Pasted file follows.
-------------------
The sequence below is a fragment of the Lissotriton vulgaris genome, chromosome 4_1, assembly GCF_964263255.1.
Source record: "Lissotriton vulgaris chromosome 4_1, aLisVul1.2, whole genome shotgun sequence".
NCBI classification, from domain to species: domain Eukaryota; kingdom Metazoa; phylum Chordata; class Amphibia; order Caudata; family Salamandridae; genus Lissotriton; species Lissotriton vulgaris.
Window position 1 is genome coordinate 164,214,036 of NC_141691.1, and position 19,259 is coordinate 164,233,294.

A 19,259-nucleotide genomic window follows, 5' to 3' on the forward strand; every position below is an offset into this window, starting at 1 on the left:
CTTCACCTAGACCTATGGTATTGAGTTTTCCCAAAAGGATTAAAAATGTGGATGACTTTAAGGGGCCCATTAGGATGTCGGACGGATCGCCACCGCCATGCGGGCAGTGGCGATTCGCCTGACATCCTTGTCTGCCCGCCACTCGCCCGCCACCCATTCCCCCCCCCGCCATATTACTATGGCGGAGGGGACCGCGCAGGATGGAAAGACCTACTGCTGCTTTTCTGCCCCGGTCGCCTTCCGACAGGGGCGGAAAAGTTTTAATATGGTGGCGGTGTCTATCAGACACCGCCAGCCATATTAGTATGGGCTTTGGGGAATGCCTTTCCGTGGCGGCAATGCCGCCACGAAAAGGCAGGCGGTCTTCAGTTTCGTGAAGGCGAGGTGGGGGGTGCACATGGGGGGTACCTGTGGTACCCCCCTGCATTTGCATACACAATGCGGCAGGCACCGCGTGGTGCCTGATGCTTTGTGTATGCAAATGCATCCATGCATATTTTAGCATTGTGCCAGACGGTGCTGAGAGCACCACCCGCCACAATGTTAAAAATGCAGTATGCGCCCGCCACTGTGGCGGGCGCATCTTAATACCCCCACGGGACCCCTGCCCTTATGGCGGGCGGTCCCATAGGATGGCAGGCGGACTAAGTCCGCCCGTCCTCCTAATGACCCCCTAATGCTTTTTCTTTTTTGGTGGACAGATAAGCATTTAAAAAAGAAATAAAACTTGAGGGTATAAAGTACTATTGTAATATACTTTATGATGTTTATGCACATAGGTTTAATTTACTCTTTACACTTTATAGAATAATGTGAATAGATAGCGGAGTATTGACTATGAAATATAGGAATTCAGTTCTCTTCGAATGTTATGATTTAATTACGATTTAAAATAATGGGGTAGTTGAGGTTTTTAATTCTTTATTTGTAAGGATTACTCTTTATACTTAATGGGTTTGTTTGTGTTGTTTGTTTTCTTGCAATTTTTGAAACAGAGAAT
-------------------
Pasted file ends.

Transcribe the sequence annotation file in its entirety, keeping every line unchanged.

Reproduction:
The sequence below is a fragment of the Lissotriton vulgaris genome, chromosome 4_1, assembly GCF_964263255.1.
Source record: "Lissotriton vulgaris chromosome 4_1, aLisVul1.2, whole genome shotgun sequence".
NCBI classification, from domain to species: domain Eukaryota; kingdom Metazoa; phylum Chordata; class Amphibia; order Caudata; family Salamandridae; genus Lissotriton; species Lissotriton vulgaris.
Window position 1 is genome coordinate 164,214,036 of NC_141691.1, and position 19,259 is coordinate 164,233,294.

A 19,259-nucleotide genomic window follows, 5' to 3' on the forward strand; every position below is an offset into this window, starting at 1 on the left:
CTTCACCTAGACCTATGGTATTGAGTTTTCCCAAAAGGATTAAAAATGTGGATGACTTTAAGGGGCCCATTAGGATGTCGGACGGATCGCCACCGCCATGCGGGCAGTGGCGATTCGCCTGACATCCTTGTCTGCCCGCCACTCGCCCGCCACCCATTCCCCCCCCCGCCATATTACTATGGCGGAGGGGACCGCGCAGGATGGAAAGACCTACTGCTGCTTTTCTGCCCCGGTCGCCTTCCGACAGGGGCGGAAAAGTTTTAATATGGTGGCGGTGTCTATCAGACACCGCCAGCCATATTAGTATGGGCTTTGGGGAATGCCTTTCCGTGGCGGCAATGCCGCCACGAAAAGGCAGGCGGTCTTCAGTTTCGTGAAGGCGAGGTGGGGGGTGCACATGGGGGGTACCTGTGGTACCCCCCTGCATTTGCATACACAATGCGGCAGGCACCGCGTGGTGCCTGATGCTTTGTGTATGCAAATGCATCCATGCATATTTTAGCATTGTGCCAGACGGTGCTGAGAGCACCACCCGCCACAATGTTAAAAATGCAGTATGCGCCCGCCACTGTGGCGGGCGCATCTTAATACCCCCACGGGACCCCTGCCCTTATGGCGGGCGGTCCCATAGGATGGCAGGCGGACTAAGTCCGCCCGTCCTCCTAATGACCCCCTAATGCTTTTTCTTTTTTGGTGGACAGATAAGCATTTAAAAAAGAAATAAAACTTGAGGGTATAAAGTACTATTGTAATATACTTTATGATGTTTATGCACATAGGTTTAATTTACTCTTTACACTTTATAGAATAATGTGAATAGATAGCGGAGTATTGACTATGAAATATAGGAATTCAGTTCTCTTCGAATGTTATGATTTAATTACGATTTAAAATAATGGGGTAGTTGAGGTTTTTAATTCTTTATTTGTAAGGATTACTCTTTATACTTAATGGGTTTGTTTGTGTTGTTTGTTTTCTTGCAATTTTTGAAACAGAGAAT